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Hycomine (Hydrocodone Bitartrate / Chlorpheniramine Maleate / Phenylephrine Hydrochloride / Acetaminophen / Caffeine) - Summary



HYCOMINE Compound tablets contain hydrocodone (dihydrocodeinone) bitartrate, a semi-synthetic centrally-acting opioid antitussive; chlorpheniramine maleate, an antihistamine; phenylephrine hydrochloride, a sympathomimetic amine decongestant; acetaminophen, an analgesic/antipyretic; and caffeine, a centrally-acting stimulant, for oral administration.

HYCOMINE Compound is indicated for the symptomatic relief of cough, nasal congestion, and discomfort associated with upper respiratory tract infections.

See all Hycomine indications & dosage >>


Clinical Trials Related to Hycomine (Hydrocodone / Chlorpheniramine / Phenylephrine / Acetaminophen / Caffeine)

Assessment and Treatment of Caffeine Dependence [Recruiting]
Recent research has established that some individuals report that they are unable to cease caffeine use, despite feeling that caffeine is posing a health risk or causing significant impairment in their daily activities. Despite the high rates of unsuccessful efforts to cease or control caffeine use in the population, there has been little research on the parameters of successful caffeine reduction and no research on caffeine cessation.

The goals of the study are as follows:

1. evaluate the applicability of DSM-IV dependence criteria for self-reported problematic caffeine use.

2. evaluate characteristics (e. g, co-morbid psychopathology) of individuals who report that they have had difficulty quitting caffeine use on their own and who are seeking treatment for caffeine use.

3. test the efficacy of a caffeine reduction treatment administered to individuals who would like to quit/reduce caffeine use, but have found it difficult to do so in the past.

The Impact of Caffeine on Brachial Endothelial Function in Healthy Subjects and in Patients With Ischemic Heart Disease [Recruiting]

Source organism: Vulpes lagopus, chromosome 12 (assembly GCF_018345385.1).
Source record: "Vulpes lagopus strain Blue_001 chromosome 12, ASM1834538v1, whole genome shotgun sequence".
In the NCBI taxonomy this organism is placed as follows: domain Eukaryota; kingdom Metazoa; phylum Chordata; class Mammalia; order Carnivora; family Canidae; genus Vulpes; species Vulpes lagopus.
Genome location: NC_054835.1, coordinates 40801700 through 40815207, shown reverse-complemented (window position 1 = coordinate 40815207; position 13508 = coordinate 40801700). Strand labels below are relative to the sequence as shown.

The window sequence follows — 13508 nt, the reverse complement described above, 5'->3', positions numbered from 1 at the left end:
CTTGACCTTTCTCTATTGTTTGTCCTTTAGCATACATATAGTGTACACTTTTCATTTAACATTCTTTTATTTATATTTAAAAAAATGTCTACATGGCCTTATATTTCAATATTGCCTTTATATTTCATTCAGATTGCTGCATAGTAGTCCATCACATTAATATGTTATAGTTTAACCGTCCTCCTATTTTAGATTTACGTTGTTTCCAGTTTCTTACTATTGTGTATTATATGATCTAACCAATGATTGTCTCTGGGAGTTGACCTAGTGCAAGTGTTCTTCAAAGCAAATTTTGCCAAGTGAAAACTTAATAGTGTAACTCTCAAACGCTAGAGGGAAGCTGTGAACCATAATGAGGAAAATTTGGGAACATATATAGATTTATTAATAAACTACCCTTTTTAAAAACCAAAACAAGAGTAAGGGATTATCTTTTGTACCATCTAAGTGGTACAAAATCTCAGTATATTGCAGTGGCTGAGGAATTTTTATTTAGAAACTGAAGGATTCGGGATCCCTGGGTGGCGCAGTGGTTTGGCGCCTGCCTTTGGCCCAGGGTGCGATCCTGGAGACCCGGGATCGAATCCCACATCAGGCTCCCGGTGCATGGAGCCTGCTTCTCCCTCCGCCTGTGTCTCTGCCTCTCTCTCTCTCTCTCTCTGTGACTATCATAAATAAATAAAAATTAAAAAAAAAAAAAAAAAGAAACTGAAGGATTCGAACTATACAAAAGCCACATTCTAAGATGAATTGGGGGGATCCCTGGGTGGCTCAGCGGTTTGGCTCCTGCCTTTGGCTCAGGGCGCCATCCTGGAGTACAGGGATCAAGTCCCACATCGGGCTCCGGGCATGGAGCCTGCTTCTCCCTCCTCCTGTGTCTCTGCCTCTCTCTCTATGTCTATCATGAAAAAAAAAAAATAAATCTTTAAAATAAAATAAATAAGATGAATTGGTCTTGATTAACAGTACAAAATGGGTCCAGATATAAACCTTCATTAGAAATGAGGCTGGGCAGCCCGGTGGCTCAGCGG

Prior work (Chris, M. et al, Clinical Science 2005; 109, 55-60) has demonstrated that drinking a cup of coffee (80-100 mg of caffeine) an hour before endothelium-dependent FMD (flow-mediated dilatation) of the brachial artery, effects endothelial function in healthy adults subjects.

This effect might be attributed to caffeine, given that decaffeinated coffee (<2 mg of caffeine) was not associated with any change in endothelial performance.

In the current study we intend to further examine the impact of caffeine on brachial endothelial function among healthy subjects & in patients with proven ischemic heart disease.

Caffeine for Excessive Daytime Somnolence in Parkinson's Disease [Recruiting]
Many patients with Parkinson's disease (PD) have sleep problems, including excessive sleepiness during the day. This is probably due to degeneration of sleep-regulating areas in the brain. At present, the only treatment for sleepiness in PD is modafinil, which is expensive and only partially effective. There is another potential treatment for sleepiness

that is used worldwide, is inexpensive, well tolerated and safe - namely, caffeine. There

have also been suggestions that caffeine may slow the progression of degeneration in PD, since coffee non-drinkers are at higher risk of developing PD. PD patients, even with severe sleepiness often do not use caffeine. It is unclear whether this is because their PD makes their sleepiness unresponsive to caffeine, because they cannot tolerate it, or whether this reflects their lifelong habit of non-use. This proposal outlines a trial in which patients with excessive sleepiness will be given caffeine or placebo (no therapy) in a blinded fashion. In this way, the effect of caffeine on sleepiness and motor symptoms can be directly analyzed. In addition, these findings can be used to test the tolerability of caffeine, to help plan a larger-scale study testing whether caffeine can slow the progression of PD

Experimental Studies of the Effects of Caffeine on Glucose Regulation [Completed]
This project contains experimental studies of the effects of the drug caffeine on glucose regulation in adults who have Type 2 diabetes. In our experiments, we are testing the hypothesis that moderate amounts of caffeine exaggerate the abnormal increases in glucose and insulin observed after meals in patients with type 2 diabetes. On separate study days subjects receive standard meals after taking capsules containing either caffeine or an inactive placebo. We measure levels of glucose, insulin, and other chemicals in blood samples drawn over the next 3 hours. In a separate study, we use continuous glucose monitoring to measure glucose levels during everyday activities on days when subjects receive caffeine or placebo.

These studies do not involve clinical treatment or disease management. However, we hope to learn whether a very popular drug impairs the clinical management of a common disease.

Effects of Low Doses of Caffeine on Mood, Physiology and Mental Function [Completed]
It is often assumed that levels of caffeine found in ‘decaffeinated’ beverages are below any psychopharmacological threshold. However, recent findings indicate that caffeine doses as low as 9 mg may be psychoactive. The effects of caffeine have also been shown up to 6 hours post-administration. The study aimed to establish the lowest active dose of caffeine, and to ascertain the duration of any effects.

more trials >>

Page last updated: 2006-04-20

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